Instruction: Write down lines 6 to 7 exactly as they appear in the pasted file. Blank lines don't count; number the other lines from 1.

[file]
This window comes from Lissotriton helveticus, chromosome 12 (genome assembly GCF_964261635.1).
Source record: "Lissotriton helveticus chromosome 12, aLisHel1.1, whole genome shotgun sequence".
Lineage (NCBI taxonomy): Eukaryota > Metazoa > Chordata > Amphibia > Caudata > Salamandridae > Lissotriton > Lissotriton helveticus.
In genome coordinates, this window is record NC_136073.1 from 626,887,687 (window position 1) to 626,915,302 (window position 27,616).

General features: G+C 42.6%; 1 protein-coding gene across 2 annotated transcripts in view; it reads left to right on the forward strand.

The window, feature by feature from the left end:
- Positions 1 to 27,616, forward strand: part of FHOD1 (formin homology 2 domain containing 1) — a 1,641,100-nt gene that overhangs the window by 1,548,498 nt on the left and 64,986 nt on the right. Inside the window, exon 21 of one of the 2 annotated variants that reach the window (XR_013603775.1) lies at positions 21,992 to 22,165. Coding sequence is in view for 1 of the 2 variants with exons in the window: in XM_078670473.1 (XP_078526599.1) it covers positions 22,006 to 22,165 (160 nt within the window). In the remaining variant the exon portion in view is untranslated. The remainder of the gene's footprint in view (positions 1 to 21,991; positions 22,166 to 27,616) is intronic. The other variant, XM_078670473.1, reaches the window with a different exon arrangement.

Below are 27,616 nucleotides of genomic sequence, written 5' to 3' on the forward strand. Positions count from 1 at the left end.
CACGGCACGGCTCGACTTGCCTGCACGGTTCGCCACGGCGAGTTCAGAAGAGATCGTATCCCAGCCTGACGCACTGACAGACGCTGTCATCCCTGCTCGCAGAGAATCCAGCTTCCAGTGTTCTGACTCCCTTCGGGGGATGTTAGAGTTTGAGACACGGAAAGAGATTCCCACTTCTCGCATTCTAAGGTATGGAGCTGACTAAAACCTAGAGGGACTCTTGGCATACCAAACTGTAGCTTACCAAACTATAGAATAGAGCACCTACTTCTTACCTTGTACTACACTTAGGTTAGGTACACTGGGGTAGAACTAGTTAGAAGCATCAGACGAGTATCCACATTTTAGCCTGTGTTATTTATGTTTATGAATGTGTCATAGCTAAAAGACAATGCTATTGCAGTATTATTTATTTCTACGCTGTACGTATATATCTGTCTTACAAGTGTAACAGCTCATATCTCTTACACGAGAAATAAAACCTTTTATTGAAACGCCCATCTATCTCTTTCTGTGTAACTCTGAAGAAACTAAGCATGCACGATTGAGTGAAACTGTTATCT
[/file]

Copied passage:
The window, feature by feature from the left end:
- Positions 1 to 27,616, forward strand: part of FHOD1 (formin homology 2 domain containing 1) — a 1,641,100-nt gene that overhangs the window by 1,548,498 nt on the left and 64,986 nt on the right. Inside the window, exon 21 of one of the 2 annotated variants that reach the window (XR_013603775.1) lies at positions 21,992 to 22,165. Coding sequence is in view for 1 of the 2 variants with exons in the window: in XM_078670473.1 (XP_078526599.1) it covers positions 22,006 to 22,165 (160 nt within the window). In the remaining variant the exon portion in view is untranslated. The remainder of the gene's footprint in view (positions 1 to 21,991; positions 22,166 to 27,616) is intronic. The other variant, XM_078670473.1, reaches the window with a different exon arrangement.